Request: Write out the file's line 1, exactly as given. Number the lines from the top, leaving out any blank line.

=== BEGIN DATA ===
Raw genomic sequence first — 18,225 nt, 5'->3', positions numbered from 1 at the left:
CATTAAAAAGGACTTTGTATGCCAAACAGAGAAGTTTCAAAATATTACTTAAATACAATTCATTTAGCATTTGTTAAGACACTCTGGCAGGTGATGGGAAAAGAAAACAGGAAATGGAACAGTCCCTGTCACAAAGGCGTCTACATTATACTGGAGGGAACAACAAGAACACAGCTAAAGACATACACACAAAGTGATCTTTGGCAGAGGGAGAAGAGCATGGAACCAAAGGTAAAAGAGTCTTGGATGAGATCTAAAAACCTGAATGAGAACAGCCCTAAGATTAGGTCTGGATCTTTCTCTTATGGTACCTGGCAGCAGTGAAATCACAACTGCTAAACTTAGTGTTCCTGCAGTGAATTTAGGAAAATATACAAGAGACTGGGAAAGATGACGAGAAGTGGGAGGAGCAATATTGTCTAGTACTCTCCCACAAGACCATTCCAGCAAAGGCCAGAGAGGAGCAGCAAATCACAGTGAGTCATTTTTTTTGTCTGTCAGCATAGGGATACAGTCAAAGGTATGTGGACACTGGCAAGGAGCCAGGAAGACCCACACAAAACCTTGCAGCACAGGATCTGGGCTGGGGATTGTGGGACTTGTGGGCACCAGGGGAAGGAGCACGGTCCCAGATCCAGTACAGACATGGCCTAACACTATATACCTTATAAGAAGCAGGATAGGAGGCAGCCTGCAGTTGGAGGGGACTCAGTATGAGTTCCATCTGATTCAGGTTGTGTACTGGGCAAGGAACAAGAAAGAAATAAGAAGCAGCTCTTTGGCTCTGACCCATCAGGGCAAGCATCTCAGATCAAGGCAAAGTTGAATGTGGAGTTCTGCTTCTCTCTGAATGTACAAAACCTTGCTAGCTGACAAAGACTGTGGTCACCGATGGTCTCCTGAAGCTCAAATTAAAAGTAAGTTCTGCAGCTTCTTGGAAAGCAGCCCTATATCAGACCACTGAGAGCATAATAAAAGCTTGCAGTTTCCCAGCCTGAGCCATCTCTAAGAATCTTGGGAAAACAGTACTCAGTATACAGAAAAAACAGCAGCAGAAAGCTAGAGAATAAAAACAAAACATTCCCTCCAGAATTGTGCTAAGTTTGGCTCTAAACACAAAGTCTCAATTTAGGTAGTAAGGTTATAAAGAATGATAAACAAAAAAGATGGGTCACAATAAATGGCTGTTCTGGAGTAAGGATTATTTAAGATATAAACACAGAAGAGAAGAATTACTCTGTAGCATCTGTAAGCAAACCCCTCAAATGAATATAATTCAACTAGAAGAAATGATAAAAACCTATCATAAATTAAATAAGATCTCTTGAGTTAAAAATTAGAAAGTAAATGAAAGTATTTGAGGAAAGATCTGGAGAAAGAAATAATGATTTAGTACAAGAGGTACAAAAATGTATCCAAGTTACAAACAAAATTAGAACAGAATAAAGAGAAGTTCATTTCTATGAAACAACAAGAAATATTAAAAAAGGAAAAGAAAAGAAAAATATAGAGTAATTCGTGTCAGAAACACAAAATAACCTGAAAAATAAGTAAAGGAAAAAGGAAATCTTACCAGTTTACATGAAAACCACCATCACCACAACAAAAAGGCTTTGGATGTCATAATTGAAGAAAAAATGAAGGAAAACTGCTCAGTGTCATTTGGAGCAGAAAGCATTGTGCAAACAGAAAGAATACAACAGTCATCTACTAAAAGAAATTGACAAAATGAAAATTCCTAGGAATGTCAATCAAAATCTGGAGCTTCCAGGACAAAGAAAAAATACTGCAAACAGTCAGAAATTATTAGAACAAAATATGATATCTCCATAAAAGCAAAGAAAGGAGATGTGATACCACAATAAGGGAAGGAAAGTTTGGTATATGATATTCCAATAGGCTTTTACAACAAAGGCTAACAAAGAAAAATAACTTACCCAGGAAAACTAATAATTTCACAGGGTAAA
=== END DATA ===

Raw genomic sequence first — 18,225 nt, 5'->3', positions numbered from 1 at the left: